Key Nutrients

In the past, there have been some nutrition issues and concerns with vegetarian diets. People following a vegetarian diet need to consider a few key nutrients when meal planning:

  • vitamin B-12
  • omega-3 fatty acids
  • calcium
  • vitamin D
  • iron

Eating a variety of plant-based foods is important. Many foods are fortified now as well so some of these nutrients are less of a concern. Fortification is a process where extra nutrients are added to a food. Also, many people take supplements to make sure they get enough of all nutrients.

Below is a list of the nutrients that vegetarian diets lack sometimes and the foods to eat so you get enough of them: 

Vitamin B-12 — B12 is only found in animal products and fortified foods, so it can be difficult for those who follow a vegan diet to get enough of it. You can get some B-12 from fortified soy and rice beverages, fortified breakfast cereals, fortified meat substitutes, and nutritional yeasts. People who follow a vegan diet should take a daily supplement to get enough. Most multi-vitamins have B-12, but check the label to make sure. It should be listed as cobalamin or cyanocobalamin. Dairy products and eggs are a good source of B-12 for lacto-ovo-vegetarians.

Omega-3 Fatty Acids — Get them from walnuts, ground flaxseed or flaxseed oil, soybeans, soybean oil, canola oil, or wheat germ.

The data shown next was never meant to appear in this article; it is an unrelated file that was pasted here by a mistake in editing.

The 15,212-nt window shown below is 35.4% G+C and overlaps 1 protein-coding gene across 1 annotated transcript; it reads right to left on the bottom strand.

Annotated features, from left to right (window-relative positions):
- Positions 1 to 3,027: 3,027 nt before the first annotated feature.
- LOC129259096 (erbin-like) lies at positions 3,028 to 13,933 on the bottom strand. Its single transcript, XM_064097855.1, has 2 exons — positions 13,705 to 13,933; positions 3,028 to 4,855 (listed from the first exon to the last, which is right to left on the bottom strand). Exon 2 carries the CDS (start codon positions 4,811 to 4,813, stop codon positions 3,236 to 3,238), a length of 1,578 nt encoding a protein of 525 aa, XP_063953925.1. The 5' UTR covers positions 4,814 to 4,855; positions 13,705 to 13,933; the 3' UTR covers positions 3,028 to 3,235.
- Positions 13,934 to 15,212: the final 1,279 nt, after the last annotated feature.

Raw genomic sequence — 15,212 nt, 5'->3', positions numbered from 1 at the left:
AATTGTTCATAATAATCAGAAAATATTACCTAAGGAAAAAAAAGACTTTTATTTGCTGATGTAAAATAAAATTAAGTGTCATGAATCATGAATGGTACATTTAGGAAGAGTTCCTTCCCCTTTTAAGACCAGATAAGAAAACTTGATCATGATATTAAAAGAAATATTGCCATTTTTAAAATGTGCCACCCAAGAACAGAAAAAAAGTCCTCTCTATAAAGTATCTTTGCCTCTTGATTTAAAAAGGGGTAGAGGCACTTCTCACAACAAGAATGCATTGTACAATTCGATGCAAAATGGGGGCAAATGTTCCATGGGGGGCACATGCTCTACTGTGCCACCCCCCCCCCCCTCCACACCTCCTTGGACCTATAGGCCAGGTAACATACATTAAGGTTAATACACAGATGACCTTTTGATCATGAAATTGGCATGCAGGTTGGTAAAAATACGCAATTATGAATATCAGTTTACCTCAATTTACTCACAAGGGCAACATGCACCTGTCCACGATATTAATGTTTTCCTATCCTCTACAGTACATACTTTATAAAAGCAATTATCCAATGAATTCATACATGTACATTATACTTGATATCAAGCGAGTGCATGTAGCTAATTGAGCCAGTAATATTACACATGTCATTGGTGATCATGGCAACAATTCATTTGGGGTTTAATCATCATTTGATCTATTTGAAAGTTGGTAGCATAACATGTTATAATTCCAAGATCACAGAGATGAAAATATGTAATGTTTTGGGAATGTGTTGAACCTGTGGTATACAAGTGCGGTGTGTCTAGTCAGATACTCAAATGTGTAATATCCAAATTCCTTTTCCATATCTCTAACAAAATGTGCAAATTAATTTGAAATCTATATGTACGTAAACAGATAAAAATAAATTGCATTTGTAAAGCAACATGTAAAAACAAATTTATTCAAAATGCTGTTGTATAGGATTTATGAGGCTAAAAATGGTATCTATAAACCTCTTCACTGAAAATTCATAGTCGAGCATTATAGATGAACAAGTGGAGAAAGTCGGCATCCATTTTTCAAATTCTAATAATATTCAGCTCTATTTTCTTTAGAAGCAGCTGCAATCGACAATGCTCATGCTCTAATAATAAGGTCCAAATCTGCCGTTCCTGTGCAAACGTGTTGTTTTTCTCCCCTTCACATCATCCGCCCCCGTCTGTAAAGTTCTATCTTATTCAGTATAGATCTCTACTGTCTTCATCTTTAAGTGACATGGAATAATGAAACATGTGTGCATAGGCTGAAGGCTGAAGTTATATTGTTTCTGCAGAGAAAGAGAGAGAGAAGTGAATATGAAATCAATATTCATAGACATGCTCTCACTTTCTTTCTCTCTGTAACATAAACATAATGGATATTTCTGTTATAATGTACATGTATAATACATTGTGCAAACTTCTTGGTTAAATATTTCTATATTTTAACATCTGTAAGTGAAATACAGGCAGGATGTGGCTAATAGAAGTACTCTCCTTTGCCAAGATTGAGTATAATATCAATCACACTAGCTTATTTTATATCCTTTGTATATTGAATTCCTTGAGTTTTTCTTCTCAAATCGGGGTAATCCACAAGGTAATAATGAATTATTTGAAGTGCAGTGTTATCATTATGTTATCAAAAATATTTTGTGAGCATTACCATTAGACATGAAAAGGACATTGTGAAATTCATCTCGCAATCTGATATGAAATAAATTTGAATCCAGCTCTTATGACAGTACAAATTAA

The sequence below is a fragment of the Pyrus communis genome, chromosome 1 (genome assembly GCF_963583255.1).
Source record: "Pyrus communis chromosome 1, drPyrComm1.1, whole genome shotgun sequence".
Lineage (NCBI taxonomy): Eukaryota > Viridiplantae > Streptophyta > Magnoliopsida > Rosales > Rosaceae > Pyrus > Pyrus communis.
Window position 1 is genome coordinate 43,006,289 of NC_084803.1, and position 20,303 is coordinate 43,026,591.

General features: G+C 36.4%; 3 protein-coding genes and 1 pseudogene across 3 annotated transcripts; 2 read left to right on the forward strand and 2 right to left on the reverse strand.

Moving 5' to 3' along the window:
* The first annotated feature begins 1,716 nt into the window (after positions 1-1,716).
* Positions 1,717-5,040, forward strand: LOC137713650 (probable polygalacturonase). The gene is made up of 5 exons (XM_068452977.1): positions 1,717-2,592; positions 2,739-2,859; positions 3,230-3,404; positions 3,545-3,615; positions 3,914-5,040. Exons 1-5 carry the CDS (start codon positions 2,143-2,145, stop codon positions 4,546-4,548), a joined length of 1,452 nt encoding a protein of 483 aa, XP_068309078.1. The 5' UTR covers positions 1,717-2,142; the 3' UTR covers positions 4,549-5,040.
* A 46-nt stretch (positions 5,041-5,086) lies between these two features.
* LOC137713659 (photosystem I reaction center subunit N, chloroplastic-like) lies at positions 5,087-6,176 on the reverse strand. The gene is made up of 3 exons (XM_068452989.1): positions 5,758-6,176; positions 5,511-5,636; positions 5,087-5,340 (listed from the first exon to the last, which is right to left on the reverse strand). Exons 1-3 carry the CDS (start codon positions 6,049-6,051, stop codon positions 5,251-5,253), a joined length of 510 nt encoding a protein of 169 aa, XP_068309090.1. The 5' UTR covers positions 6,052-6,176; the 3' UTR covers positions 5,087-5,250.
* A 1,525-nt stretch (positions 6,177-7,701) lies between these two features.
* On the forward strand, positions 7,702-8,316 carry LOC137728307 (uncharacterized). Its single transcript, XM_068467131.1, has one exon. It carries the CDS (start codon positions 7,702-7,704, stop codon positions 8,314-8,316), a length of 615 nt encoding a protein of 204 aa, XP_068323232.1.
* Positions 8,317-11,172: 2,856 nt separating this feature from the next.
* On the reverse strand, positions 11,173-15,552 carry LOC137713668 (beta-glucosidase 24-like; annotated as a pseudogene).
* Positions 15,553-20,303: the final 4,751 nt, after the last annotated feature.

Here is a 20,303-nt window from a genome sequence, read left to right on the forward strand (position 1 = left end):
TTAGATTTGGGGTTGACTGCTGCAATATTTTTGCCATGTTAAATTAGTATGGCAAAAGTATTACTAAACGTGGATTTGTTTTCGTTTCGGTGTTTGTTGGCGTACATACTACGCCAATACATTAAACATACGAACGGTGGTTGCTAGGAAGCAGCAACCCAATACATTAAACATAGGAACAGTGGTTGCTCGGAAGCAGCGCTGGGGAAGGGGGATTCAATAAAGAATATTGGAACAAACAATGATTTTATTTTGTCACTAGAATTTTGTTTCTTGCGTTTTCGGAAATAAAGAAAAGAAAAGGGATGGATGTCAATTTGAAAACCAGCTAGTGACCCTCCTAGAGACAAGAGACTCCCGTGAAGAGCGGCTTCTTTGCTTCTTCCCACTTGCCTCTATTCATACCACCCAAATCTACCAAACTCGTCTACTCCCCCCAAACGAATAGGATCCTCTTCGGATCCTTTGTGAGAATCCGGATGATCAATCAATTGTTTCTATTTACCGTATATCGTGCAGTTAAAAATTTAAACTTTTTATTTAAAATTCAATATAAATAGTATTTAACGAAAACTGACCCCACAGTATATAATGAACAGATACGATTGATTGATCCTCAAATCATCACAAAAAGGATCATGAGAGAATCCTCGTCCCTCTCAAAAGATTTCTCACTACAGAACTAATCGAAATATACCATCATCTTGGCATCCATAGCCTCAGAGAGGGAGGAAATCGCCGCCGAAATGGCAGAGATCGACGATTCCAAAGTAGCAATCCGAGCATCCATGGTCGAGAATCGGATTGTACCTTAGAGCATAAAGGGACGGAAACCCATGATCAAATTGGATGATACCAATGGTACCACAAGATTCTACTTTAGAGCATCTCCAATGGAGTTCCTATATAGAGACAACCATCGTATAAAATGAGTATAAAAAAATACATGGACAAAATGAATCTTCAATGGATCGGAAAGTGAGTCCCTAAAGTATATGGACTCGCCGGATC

Calcium — Get this from dairy products if you include them in your diet. Calcium is also in leafy green vegetables (bok choy, Chinese cabbage, collards, kale, mustard greens, and turnip greens), broccoli, Brussels sprouts, fortified fruit juices, calcium-set tofu, fortified soy milk or rice milk, and fortified breakfast cereals. Note that spinach is not a good source of calcium even though it is a leafy green vegetable. Other compounds in spinach prevent the calcium it has from being absorbed and used in the body.

Vitamin D — Get this from fortified milk, fortified yogurt, cheese, or egg yolk if you include them in your diet. It is also in some brands of fortified soy milk and rice milk, fortified orange juice, and some fortified breakfast cereals and margarines. Sun exposure can also help your body make its own vitamin D. There is a lot of research being done about vitamin D deficiency right now. Some experts are starting to recommend vitamin D supplements, especially for older adults.

Iron — Iron-deficiency anemia is as common in vegetarian diets as it is in non-vegetarian diets. Get iron from beans, lentils, dried fruits, enriched grain products, tofu, and cooked green vegetables. Try to eat these iron sources with a good source of vitamin C like citrus fruits (oranges, lemon/lemon juice, and grapefruit), tomatoes, broccoli, potatoes, or strawberries. This will help your body better absorb the iron.

Meal Planning for Vegetarian Diets—A vegetarian diet is a healthy option, even if you have diabetes.

Protein and Vegetarian Diets—There are many plant foods that provide protein in a vegetarian diet.

Meal Ideas for Different Vegetarian Diets—Meal planning ideas for vegan diets, lacto-vegetarian diets, and lacto-ovo vegetarian diets.

Other Types of Vegetarian Diets—Ovo-vegetarian diet, Macrobiotic diet, Raw foods diet and Fruitarian.

Key Nutrients—Careful planning and eating a variety of plant-based foods is important to ensure you get enough of certain nutrients.

  • Last Reviewed: August 1, 2013
  • Last Edited: November 21, 2013

Articles from Diabetes Forecast® magazine:

Diabetes Forecast